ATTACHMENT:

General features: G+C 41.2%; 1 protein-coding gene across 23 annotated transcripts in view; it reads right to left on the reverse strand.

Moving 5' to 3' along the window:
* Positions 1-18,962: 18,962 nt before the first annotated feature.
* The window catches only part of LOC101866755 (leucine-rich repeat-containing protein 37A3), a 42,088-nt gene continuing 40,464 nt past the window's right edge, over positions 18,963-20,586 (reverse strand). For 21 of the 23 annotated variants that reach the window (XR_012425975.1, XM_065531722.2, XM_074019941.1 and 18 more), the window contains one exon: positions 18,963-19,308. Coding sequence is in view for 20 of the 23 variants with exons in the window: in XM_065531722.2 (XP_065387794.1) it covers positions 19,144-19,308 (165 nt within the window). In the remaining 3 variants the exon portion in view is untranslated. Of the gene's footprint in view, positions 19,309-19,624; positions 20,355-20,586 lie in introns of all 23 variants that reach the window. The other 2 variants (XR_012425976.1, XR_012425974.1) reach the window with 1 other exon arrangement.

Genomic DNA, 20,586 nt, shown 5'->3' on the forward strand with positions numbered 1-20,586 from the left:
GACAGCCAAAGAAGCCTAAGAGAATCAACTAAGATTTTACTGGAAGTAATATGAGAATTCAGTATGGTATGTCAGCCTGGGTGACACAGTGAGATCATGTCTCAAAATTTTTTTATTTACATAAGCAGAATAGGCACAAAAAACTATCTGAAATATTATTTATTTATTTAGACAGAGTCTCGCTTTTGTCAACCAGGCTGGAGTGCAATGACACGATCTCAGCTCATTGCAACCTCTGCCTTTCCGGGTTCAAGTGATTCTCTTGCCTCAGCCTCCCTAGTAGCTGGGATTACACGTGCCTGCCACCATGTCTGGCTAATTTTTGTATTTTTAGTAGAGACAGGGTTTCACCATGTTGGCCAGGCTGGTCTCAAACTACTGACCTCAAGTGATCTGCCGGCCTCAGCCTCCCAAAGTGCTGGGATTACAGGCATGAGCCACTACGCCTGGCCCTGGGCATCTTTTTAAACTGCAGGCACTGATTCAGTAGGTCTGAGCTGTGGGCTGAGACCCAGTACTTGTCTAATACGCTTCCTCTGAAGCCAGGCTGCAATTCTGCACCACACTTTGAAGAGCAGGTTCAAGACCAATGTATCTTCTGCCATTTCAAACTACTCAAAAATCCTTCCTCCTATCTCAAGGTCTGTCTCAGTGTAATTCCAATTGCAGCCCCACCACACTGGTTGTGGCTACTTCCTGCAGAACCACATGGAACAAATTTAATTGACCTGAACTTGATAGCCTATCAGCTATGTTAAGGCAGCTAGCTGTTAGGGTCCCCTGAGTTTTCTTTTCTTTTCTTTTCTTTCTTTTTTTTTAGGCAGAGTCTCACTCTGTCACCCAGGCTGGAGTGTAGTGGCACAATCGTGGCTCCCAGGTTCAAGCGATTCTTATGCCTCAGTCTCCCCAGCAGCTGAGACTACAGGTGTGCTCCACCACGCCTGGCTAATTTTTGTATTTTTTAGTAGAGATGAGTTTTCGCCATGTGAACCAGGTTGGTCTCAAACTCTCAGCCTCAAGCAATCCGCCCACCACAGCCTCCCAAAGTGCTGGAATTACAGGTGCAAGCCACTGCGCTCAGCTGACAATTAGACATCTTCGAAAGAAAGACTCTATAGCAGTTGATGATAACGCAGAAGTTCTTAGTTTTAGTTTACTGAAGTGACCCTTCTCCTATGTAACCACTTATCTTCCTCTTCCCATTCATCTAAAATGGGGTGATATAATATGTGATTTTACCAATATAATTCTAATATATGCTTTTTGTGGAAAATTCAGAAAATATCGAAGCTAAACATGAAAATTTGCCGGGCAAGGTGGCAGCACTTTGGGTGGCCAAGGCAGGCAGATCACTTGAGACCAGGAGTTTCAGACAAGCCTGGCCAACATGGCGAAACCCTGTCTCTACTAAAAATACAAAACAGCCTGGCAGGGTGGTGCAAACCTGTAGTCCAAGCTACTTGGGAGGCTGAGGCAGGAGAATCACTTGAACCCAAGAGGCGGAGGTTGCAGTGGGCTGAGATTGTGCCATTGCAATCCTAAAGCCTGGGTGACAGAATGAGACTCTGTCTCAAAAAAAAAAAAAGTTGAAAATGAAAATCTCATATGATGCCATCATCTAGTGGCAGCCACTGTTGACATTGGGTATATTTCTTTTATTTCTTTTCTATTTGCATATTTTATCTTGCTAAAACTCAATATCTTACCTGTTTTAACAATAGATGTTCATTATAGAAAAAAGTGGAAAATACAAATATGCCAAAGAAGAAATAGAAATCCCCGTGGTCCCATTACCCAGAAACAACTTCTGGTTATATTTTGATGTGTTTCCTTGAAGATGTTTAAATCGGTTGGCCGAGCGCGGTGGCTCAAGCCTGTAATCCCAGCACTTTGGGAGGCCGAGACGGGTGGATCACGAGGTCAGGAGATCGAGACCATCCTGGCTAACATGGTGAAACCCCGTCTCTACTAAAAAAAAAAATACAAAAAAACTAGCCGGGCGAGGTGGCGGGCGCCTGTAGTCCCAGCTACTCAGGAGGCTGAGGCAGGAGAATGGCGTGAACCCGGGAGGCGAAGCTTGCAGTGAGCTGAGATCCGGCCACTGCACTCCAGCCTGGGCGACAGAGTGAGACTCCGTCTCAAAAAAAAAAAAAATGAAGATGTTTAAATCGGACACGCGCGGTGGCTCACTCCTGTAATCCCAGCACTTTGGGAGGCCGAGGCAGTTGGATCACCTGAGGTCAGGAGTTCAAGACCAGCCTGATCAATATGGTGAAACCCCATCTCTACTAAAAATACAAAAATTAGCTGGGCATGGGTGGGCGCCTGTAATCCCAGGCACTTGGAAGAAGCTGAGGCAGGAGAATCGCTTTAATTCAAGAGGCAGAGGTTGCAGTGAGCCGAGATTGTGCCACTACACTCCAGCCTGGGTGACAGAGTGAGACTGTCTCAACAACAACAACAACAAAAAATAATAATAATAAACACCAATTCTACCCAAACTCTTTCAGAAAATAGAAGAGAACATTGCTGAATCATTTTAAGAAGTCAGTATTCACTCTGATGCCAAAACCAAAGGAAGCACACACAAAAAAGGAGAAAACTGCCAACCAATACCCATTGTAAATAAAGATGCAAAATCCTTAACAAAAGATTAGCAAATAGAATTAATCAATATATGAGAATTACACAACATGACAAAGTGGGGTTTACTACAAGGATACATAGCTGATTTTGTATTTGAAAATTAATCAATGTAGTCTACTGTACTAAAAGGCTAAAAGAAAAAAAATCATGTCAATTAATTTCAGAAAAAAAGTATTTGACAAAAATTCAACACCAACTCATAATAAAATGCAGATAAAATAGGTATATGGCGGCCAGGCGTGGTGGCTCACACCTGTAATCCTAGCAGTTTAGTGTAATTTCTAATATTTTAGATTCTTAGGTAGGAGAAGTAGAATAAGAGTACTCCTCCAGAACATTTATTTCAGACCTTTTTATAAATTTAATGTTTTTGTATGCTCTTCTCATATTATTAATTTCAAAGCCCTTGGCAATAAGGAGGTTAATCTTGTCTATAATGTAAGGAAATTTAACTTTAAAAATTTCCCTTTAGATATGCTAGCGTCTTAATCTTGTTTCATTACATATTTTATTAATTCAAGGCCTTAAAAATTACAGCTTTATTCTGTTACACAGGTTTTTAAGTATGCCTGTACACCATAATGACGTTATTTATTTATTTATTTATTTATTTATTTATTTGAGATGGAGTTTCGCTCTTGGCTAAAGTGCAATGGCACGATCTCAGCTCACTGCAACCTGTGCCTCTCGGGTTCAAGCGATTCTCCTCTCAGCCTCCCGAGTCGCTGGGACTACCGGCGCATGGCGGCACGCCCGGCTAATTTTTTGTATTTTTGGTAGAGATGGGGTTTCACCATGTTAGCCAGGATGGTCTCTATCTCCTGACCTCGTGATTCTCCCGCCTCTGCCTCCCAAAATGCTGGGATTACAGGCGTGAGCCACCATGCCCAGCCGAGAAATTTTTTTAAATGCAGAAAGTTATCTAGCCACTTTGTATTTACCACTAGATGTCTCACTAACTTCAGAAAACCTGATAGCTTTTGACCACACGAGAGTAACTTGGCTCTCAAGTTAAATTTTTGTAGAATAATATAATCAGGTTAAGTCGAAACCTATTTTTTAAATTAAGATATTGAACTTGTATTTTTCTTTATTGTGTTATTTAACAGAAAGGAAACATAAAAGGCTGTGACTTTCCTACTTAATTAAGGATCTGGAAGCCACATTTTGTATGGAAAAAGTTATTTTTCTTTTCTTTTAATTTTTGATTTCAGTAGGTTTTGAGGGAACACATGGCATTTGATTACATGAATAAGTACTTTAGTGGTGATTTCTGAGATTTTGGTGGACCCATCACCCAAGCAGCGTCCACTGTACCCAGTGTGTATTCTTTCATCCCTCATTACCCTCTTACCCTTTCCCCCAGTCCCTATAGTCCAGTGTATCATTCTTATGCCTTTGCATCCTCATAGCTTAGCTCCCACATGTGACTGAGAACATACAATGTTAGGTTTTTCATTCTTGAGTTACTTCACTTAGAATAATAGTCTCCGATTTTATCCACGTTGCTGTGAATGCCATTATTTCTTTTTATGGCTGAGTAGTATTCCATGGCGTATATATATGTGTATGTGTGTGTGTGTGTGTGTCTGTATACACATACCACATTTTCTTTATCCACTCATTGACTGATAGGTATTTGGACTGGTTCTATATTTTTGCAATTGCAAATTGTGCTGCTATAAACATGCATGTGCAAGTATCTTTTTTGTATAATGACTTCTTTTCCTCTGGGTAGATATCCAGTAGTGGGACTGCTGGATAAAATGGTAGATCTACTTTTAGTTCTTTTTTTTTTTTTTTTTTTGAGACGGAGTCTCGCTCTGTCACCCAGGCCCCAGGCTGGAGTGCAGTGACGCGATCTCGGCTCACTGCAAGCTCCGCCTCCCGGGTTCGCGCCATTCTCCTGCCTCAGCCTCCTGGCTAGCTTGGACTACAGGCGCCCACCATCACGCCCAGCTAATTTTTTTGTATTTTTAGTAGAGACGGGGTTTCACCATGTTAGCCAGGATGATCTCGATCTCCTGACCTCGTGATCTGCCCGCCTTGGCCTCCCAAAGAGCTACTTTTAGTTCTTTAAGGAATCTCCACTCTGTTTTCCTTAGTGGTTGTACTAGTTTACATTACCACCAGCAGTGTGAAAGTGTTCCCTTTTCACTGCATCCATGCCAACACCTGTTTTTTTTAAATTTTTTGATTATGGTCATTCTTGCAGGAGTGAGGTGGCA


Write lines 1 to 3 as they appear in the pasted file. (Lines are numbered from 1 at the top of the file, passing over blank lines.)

General features: G+C 41.2%; 1 protein-coding gene across 23 annotated transcripts in view; it reads right to left on the reverse strand.

Moving 5' to 3' along the window:
* Positions 1-18,962: 18,962 nt before the first annotated feature.